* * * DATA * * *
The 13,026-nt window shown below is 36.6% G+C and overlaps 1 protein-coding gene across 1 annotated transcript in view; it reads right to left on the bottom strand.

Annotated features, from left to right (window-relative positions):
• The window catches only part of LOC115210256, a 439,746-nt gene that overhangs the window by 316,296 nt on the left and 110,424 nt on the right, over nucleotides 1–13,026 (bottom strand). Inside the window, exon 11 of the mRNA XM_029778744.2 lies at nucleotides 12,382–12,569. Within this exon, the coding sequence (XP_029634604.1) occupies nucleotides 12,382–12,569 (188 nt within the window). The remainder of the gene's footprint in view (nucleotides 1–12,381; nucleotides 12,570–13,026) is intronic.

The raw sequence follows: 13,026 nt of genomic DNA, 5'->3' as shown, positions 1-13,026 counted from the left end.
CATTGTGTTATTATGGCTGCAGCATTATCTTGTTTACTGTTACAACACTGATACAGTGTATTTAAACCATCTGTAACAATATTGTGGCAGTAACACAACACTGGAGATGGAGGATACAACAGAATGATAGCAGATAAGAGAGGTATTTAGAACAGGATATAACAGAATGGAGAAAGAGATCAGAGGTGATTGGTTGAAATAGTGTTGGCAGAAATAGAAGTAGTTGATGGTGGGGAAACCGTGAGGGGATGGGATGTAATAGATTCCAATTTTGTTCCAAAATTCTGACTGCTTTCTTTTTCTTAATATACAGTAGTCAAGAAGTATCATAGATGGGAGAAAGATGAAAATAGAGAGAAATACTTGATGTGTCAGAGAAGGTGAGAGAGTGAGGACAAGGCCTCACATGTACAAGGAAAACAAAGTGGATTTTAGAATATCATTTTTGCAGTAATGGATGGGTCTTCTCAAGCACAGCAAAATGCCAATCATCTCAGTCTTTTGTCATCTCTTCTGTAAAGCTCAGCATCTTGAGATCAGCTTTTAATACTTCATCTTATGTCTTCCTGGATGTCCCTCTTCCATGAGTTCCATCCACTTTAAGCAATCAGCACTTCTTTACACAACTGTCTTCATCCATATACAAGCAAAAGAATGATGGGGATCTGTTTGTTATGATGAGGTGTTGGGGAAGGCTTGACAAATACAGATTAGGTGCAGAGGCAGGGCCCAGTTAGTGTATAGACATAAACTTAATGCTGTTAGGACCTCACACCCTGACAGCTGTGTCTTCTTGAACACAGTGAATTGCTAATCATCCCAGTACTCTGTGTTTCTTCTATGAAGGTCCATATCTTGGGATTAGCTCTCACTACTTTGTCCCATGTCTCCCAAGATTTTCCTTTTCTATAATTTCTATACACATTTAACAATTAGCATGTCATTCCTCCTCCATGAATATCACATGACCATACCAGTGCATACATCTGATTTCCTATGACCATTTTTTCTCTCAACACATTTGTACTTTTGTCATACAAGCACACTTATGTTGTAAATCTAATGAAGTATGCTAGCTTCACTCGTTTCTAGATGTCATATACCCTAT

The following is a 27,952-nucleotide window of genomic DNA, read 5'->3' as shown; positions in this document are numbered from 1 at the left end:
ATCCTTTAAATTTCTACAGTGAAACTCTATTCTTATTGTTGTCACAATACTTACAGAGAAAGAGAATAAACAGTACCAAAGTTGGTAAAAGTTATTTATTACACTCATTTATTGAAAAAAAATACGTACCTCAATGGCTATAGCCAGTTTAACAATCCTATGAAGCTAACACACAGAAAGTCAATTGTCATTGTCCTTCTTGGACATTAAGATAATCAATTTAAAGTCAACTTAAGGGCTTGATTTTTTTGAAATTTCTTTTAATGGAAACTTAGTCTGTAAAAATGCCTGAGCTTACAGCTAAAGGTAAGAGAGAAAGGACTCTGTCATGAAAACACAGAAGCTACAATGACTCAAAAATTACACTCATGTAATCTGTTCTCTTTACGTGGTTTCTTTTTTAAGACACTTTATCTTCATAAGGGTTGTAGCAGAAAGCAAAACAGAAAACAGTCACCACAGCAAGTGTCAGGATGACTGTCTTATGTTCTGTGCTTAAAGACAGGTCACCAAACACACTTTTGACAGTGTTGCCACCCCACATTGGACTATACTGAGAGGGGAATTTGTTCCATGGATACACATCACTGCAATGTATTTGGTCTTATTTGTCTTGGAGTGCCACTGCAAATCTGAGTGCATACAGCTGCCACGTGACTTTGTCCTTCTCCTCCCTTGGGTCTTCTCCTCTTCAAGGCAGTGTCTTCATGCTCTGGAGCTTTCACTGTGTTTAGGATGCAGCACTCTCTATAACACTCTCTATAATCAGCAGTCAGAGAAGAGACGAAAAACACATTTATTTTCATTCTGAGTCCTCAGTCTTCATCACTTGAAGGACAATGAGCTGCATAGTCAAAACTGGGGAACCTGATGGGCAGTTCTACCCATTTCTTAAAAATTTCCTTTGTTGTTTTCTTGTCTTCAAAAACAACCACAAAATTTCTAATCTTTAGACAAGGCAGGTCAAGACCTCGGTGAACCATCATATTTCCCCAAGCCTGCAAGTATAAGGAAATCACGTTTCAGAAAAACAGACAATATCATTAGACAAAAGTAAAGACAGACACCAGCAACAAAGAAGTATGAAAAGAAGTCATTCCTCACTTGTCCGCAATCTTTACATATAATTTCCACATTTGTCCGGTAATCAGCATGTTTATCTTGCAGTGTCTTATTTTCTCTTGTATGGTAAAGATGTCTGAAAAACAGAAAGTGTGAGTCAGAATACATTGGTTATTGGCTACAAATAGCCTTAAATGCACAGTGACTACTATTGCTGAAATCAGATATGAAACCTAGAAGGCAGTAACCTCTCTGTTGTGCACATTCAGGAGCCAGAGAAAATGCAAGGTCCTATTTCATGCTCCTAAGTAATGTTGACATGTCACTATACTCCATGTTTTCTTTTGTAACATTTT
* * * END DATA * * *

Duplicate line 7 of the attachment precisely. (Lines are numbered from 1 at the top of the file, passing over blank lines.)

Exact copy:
ATCCTTTAAATTTCTACAGTGAAACTCTATTCTTATTGTTGTCACAATACTTACAGAGAAAGAGAATAAACAGTACCAAAGTTGGTAAAAGTTATTTATTACACTCATTTATTGAAAAAAAATACGTACCTCAATGGCTATAGCCAGTTTAACAATCCTATGAAGCTAACACACAGAAAGTCAATTGTCATTGTCCTTCTTGGACATTAAGATAATCAATTTAAAGTCAACTTAAGGGCTTGATTTTTTTGAAATTTCTTTTAATGGAAACTTAGTCTGTAAAAATGCCTGAGCTTACAGCTAAAGGTAAGAGAGAAAGGACTCTGTCATGAAAACACAGAAGCTACAATGACTCAAAAATTACACTCATGTAATCTGTTCTCTTTACGTGGTTTCTTTTTTAAGACACTTTATCTTCATAAGGGTTGTAGCAGAAAGCAAAACAGAAAACAGTCACCACAGCAAGTGTCAGGATGACTGTCTTATGTTCTGTGCTTAAAGACAGGTCACCAAACACACTTTTGACAGTGTTGCCACCCCACATTGGACTATACTGAGAGGGGAATTTGTTCCATGGATACACATCACTGCAATGTATTTGGTCTTATTTGTCTTGGAGTGCCACTGCAAATCTGAGTGCATACAGCTGCCACGTGACTTTGTCCTTCTCCTCCCTTGGGTCTTCTCCTCTTCAAGGCAGTGTCTTCATGCTCTGGAGCTTTCACTGTGTTTAGGATGCAGCACTCTCTATAACACTCTCTATAATCAGCAGTCAGAGAAGAGACGAAAAACACATTTATTTTCATTCTGAGTCCTCAGTCTTCATCACTTGAAGGACAATGAGCTGCATAGTCAAAACTGGGGAACCTGATGGGCAGTTCTACCCATTTCTTAAAAATTTCCTTTGTTGTTTTCTTGTCTTCAAAAACAACCACAAAATTTCTAATCTTTAGACAAGGCAGGTCAAGACCTCGGTGAACCATCATATTTCCCCAAGCCTGCAAGTATAAGGAAATCACGTTTCAGAAAAACAGACAATATCATTAGACAAAAGTAAAGACAGACACCAGCAACAAAGAAGTATGAAAAGAAGTCATTCCTCACTTGTCCGCAATCTTTACATATAATTTCCACATTTGTCCGGTAATCAGCATGTTTATCTTGCAGTGTCTTATTTTCTCTTGTATGGTAAAGATGTCTGAAAAACAGAAAGTGTGAGTCAGAATACATTGGTTATTGGCTACAAATAGCCTTAAATGCACAGTGACTACTATTGCTGAAATCAGATATGAAACCTAGAAGGCAGTAACCTCTCTGTTGTGCACATTCAGGAGCCAGAGAAAATGCAAGGTCCTATTTCATGCTCCTAAGTAATGTTGACATGTCACTATACTCCATGTTTTCTTTTGTAACATTTT